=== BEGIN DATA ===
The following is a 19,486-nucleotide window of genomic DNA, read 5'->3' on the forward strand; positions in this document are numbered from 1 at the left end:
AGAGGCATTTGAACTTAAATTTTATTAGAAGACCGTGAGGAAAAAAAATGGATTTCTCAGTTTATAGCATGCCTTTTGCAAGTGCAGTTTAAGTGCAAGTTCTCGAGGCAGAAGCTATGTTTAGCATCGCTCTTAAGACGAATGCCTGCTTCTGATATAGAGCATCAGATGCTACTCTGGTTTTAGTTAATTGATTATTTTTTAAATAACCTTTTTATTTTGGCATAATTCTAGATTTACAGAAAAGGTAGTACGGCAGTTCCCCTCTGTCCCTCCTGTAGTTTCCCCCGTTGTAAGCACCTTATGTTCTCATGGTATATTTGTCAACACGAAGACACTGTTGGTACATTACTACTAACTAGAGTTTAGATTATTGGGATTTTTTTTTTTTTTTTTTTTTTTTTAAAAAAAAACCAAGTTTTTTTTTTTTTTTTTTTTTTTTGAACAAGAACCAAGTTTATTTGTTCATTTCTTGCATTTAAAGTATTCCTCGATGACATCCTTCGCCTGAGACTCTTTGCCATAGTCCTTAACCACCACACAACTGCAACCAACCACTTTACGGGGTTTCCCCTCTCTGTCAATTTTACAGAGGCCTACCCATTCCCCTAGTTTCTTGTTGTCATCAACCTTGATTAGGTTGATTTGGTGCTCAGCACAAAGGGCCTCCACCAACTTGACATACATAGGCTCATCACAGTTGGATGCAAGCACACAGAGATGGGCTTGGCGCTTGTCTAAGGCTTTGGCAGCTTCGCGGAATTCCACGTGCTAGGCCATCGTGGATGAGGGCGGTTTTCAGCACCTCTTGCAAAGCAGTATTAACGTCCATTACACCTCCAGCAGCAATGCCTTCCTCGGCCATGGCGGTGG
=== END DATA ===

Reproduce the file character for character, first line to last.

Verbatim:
The following is a 19,486-nucleotide window of genomic DNA, read 5'->3' on the forward strand; positions in this document are numbered from 1 at the left end:
AGAGGCATTTGAACTTAAATTTTATTAGAAGACCGTGAGGAAAAAAAATGGATTTCTCAGTTTATAGCATGCCTTTTGCAAGTGCAGTTTAAGTGCAAGTTCTCGAGGCAGAAGCTATGTTTAGCATCGCTCTTAAGACGAATGCCTGCTTCTGATATAGAGCATCAGATGCTACTCTGGTTTTAGTTAATTGATTATTTTTTAAATAACCTTTTTATTTTGGCATAATTCTAGATTTACAGAAAAGGTAGTACGGCAGTTCCCCTCTGTCCCTCCTGTAGTTTCCCCCGTTGTAAGCACCTTATGTTCTCATGGTATATTTGTCAACACGAAGACACTGTTGGTACATTACTACTAACTAGAGTTTAGATTATTGGGATTTTTTTTTTTTTTTTTTTTTTTTTAAAAAAAAACCAAGTTTTTTTTTTTTTTTTTTTTTTTTGAACAAGAACCAAGTTTATTTGTTCATTTCTTGCATTTAAAGTATTCCTCGATGACATCCTTCGCCTGAGACTCTTTGCCATAGTCCTTAACCACCACACAACTGCAACCAACCACTTTACGGGGTTTCCCCTCTCTGTCAATTTTACAGAGGCCTACCCATTCCCCTAGTTTCTTGTTGTCATCAACCTTGATTAGGTTGATTTGGTGCTCAGCACAAAGGGCCTCCACCAACTTGACATACATAGGCTCATCACAGTTGGATGCAAGCACACAGAGATGGGCTTGGCGCTTGTCTAAGGCTTTGGCAGCTTCGCGGAATTCCACGTGCTAGGCCATCGTGGATGAGGGCGGTTTTCAGCACCTCTTGCAAAGCAGTATTAACGTCCATTACACCTCCAGCAGCAATGCCTTCCTCGGCCATGGCGGTGG